A boatie's guide to the NSW Central Coast

Terrigal Haven offers easy access to offshore fishing grounds and a ship dive
NSW Tourism
Situated halfway between big cousins Sydney and Newcastle, the region known as the NSW Central Coast could also be called boating central.

Its lesser-known waterways are perfect for powercruisers, offering a myriad of beaches and protected anchorages.

There’s Broken Bay and Brisbane Water for big cruisers while Tuggerah Lake and Munmorah Lake further north are shallow havens for trailable runabouts.

For boats looking for offshore fishing or a dive on the newly sunk HMAS Adelaide, there’s an idyllic ocean launching ramp at Terrigal Haven.

Broken Bay, at the mouth of the mighty Hawkesbury River, has a Jurassic Park feel, with eons-old trees and boulders spilling down to the shoreline.

At night an eerie quietness descends and the sky is ablaze with stars. Only the metropolis's glow and a procession of aircraft descending to Sydney's airport betray your close proximity to suburbia.

Some of the main anchorages get crowded during weekends and school holidays as Sydneysiders flee the 'burbs, though midweek you'll generally find only a scattering of craft.

Sleepy Patonga on Broken Bay has some of the best fish and chips on the coast
NSW Tourism

Civilisation has its benefits. You can pick up superb fish and chips from Patonga then nip across to nearby Refuge or America Bays for the evening.

A shower under a natural waterfall in Refuge Bay is the perfect start to a new day, along with some crisp bacon on the boat barbie … but be warned, the cheeky kookaburras are known to swoop down and steal meat straight from the hot plate.

Cottage Point marina, on Cowan Creek, sells newspapers and supplies and just upstream there's a waterfront restaurant called Cottage Point Inn that does a roaring trade (seaplanes ferry in diners from Sydney Harbour).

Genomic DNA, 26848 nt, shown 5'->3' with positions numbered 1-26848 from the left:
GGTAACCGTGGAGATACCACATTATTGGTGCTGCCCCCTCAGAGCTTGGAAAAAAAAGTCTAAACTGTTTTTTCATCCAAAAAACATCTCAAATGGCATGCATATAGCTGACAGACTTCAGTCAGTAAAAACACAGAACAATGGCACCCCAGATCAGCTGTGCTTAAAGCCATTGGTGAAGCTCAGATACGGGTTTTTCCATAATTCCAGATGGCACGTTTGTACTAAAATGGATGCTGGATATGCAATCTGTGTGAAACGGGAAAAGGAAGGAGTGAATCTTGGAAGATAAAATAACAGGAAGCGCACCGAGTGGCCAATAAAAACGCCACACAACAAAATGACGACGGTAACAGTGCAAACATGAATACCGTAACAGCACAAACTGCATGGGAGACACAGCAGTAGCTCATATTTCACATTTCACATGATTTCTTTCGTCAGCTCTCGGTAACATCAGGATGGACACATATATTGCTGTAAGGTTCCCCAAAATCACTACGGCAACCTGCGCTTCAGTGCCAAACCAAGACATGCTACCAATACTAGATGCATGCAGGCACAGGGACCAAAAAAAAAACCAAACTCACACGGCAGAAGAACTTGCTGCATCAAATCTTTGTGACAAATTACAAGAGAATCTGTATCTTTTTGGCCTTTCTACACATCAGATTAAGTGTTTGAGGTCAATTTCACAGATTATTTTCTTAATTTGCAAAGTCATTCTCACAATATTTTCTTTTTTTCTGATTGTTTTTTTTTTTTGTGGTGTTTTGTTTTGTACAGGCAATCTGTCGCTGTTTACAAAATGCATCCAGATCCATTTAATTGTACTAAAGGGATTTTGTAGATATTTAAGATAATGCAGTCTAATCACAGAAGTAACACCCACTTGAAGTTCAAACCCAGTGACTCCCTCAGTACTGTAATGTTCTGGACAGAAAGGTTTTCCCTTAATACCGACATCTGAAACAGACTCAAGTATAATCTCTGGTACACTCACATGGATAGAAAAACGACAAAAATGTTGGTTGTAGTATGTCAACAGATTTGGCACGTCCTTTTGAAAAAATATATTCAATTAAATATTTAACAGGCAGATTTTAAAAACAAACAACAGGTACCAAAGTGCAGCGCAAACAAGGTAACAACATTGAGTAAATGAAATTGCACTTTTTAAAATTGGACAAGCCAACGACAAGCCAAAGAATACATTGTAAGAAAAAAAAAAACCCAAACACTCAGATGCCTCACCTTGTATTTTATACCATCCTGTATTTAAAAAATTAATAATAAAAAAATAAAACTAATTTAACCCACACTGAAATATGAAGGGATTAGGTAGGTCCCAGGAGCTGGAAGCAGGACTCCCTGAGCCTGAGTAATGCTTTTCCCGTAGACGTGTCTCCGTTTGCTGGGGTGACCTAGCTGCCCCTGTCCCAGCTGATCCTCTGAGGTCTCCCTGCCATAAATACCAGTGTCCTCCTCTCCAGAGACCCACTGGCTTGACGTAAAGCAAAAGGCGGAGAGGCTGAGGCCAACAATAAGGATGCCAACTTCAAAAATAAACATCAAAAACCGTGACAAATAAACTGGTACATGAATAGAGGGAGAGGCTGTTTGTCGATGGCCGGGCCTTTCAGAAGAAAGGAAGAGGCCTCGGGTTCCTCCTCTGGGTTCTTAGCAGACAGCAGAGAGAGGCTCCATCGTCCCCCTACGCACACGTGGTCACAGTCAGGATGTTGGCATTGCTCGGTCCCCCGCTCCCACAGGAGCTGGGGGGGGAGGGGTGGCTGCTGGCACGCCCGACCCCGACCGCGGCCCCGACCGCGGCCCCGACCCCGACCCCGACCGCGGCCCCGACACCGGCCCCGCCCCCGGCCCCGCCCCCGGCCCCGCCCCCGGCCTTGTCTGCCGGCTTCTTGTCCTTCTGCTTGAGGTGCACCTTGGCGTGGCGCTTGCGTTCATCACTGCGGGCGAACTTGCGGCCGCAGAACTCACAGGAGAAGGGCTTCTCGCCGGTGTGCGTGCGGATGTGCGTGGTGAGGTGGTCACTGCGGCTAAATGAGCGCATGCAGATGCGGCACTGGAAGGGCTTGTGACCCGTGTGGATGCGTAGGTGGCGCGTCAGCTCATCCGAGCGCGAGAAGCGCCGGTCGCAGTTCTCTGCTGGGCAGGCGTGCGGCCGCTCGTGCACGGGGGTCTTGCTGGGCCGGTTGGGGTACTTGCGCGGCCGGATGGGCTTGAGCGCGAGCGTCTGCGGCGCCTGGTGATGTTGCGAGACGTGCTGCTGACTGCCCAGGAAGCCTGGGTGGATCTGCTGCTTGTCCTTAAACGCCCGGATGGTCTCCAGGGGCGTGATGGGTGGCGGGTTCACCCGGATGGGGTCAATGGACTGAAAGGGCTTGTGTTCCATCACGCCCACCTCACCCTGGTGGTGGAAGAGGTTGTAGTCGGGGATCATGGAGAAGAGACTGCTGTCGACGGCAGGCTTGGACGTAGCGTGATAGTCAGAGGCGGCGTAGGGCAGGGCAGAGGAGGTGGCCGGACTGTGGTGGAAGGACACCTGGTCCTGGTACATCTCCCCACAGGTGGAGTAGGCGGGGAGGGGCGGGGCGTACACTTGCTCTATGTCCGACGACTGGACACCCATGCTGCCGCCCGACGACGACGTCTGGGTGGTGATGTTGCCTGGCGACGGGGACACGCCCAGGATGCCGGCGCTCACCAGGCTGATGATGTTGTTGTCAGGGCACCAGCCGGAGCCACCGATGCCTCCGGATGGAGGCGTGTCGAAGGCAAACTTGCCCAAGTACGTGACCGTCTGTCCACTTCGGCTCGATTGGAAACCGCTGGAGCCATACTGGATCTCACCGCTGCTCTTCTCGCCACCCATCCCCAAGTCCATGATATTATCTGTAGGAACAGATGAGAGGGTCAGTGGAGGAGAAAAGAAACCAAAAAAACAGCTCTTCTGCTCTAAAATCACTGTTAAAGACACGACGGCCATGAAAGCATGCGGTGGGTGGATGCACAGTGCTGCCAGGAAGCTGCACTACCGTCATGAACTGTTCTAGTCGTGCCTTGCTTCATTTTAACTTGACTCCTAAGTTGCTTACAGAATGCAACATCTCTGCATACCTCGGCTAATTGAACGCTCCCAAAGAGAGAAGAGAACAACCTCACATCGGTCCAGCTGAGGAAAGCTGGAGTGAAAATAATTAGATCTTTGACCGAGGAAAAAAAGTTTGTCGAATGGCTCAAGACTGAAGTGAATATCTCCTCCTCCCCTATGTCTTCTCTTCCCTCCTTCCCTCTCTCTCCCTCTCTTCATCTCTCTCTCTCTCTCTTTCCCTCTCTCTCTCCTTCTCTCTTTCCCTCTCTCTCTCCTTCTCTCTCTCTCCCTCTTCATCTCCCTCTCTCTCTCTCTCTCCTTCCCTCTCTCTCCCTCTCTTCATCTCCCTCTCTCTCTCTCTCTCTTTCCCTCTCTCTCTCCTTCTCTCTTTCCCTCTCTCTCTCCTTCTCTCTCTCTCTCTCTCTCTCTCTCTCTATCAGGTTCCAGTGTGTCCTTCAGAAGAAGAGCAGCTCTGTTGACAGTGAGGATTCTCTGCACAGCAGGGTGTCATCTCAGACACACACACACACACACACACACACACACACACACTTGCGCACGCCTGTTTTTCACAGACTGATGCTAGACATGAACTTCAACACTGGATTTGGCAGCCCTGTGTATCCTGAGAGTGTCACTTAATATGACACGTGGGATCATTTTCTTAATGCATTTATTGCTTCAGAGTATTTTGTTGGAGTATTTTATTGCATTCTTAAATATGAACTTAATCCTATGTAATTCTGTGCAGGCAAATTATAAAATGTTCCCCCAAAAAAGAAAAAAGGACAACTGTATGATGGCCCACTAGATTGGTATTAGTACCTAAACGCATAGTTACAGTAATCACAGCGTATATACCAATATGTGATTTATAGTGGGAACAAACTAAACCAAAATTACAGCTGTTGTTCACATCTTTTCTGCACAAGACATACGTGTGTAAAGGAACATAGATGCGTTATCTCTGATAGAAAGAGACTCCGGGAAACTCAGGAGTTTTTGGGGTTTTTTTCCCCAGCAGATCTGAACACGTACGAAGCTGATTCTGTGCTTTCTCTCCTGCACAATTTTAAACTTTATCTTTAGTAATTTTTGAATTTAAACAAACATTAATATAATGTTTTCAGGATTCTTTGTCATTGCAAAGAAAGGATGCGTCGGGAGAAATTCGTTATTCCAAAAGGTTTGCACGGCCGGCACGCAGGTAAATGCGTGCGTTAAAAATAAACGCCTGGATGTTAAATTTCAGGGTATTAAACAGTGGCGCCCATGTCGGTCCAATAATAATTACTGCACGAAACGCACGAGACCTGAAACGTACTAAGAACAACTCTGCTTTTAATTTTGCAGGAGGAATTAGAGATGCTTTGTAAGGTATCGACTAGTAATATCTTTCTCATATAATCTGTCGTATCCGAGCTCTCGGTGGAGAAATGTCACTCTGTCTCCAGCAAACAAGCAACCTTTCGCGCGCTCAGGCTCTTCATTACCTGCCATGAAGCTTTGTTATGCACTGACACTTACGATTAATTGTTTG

There are ramps at Bobbin Head and Akuna Bay, but if you're travelling south you're better off launching at Brooklyn on the Hawkesbury, where there's a great launching facility.

Brisbane Waters has a mix of residential development, city lights and sandy escapes
NSW Tourism

Brisbane Water surrounds the city of Gosford, though early surveyors referred to it as ‘the north arm of the Hawkesbury’. The entrance is dicey because of shifting sands. You have to hug the Lobster Beach shoreline until reaching Little Box Head.

The channel winds 5.5 nautical miles to the main broadwater, branching off to Woy Woy and Empire Bay. It's not long before you find excellent marina facilities at Ettalong, Hardy's Bay and Booker Bay. Then you pass beneath the Rip Bridge, named because the tide flows through a narrow rock channel at up to six knots.

Brisbane Water is perfect for pleasure boating, as attested by the large number of moored craft. Gosford Boat Harbour has visitor berths, a public jetty and a ramp.

The Entrance on Tuggerah Lake is renowned for its flock of pelicans
NSW Tourism

Tuggerah Lakes has copped bad press in recent years because the growth of housing is pressuring the delicate ecological balance. But a more picturesque place than The Entrance, home to a zillion pelicans, would be hard to find.

The waters are renowned for being benign. Indeed in the '80s a sailing catamaran syndicate set up camp on Tuggerah Lake to pursue the world speed sailing record, attracted by the promise of strong winds and flat water.

Tuggerah Lake joins Budgewoi Lake, then slightly further north is Munmorah Lake, a sand-lined waterway favoured by tinnie fishermen.

With such a range of waterways all so close together, it could take you a lifetime of weekends to do justice to the place.